Above all, Collini is insistent that universities are a public good. Most of us, he argues, have views about how society should be run which extend far beyond our immediate self-interest. If we reflect on the matter, we will see that these hopes for a flourishing society must allot a significant role to universities and one which involves far more than technological research and professional training. This means that universities should be funded by students who attend them and by people who do not. It also means that we should not conceive of universities solely as vehicles for economic growth. As Collini reminds us, there are many things which we do not value because they make money, but which we spend money on because they are valuable. Universities fall squarely in this category.
Throughout the book, there is a reassuring feeling that Collini has thought about the really deep issues. He is keenly aware of the difficulties of moral argument and of how debates about the value of the humanities are frustrated by the individualistic and instrumentalist tone of public political discourse. Our inability to discuss complex notions of value leads to the dominance of wealth and economic growth in political argument, as if these things alone were incontestably good. Collini’s awareness of the different degrees of objectivity which are obtainable in different intellectual activities is similarly nuanced, and leads to his identifying judgement, rather than demonstration or proof, as a key concept in humanistic activity. Perhaps most impressively, he offers a sustained critique of the use of quantitative techniques in the evaluation of academic work without endorsing any intellectually extravagant theses about what can and what cannot be measured.
Collini’s step falters, however, when he considers the humanities’ relation to other subjects. He sees the humanities and the sciences as involved in the effort to “understand” and sees this as inherently worthwhile. There are no “two cultures” for Collini as there once were for C.P. Snow. Yet Collini’s recourse to “understanding” to explain what the humanities and the sciences have in common masks the more specific ways in which research in the humanities can be valuable and the incognizance of many scientists about why the humanities exist. Collini’s silence on these issues is matched by his silence about the rise of the “digital humanities” and the increasing invocation in humanities research of neuroscience, cognitive science, and evolutionary psychology. Although Collini’s emphasis on the importance of judgement shows an awareness of these issues, they demand much greater attention. Many questions about the value of the humanities, and whether they can continue in a recognisable form, have their foundations in the philosophy of mind and the philosophy of science, and yet these are questions which neither Collini nor many other commentators on the humanities have been willing to explore.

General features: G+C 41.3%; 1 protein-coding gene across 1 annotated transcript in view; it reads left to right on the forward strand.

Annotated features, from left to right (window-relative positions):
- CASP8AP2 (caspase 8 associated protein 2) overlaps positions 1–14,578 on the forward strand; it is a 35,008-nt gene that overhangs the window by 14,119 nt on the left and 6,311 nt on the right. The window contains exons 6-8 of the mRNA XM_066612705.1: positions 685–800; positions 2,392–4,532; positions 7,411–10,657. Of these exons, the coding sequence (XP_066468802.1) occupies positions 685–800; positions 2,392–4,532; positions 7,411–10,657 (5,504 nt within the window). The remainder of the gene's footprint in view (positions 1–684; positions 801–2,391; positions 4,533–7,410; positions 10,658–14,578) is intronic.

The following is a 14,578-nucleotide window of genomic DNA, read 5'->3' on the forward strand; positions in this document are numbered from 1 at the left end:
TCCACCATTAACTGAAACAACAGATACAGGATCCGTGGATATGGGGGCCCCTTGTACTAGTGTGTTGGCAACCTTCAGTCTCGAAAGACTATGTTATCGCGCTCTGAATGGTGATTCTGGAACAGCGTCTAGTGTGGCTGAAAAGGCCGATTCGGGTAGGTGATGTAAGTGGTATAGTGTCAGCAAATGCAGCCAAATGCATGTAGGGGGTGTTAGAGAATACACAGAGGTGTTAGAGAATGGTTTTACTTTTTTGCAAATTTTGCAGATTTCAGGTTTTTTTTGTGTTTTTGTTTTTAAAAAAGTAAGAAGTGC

Collini’s book is difficult to take on its own terms: as an attempt to establish what universities are for, it lacks answers; and as a polemic, it lacks directness and force. Its apparently hasty construction is also frustrating and prevents it from being the concise and provocative book which Collini may have intended. But it still serves a valuable function. It provides an intelligent guide to debates about higher education and shows how literary and historical understanding can be used to critique the language in which those debates are conducted.
Gabriel Roberts is reading for a DPhil in English at Worcester College, Oxford.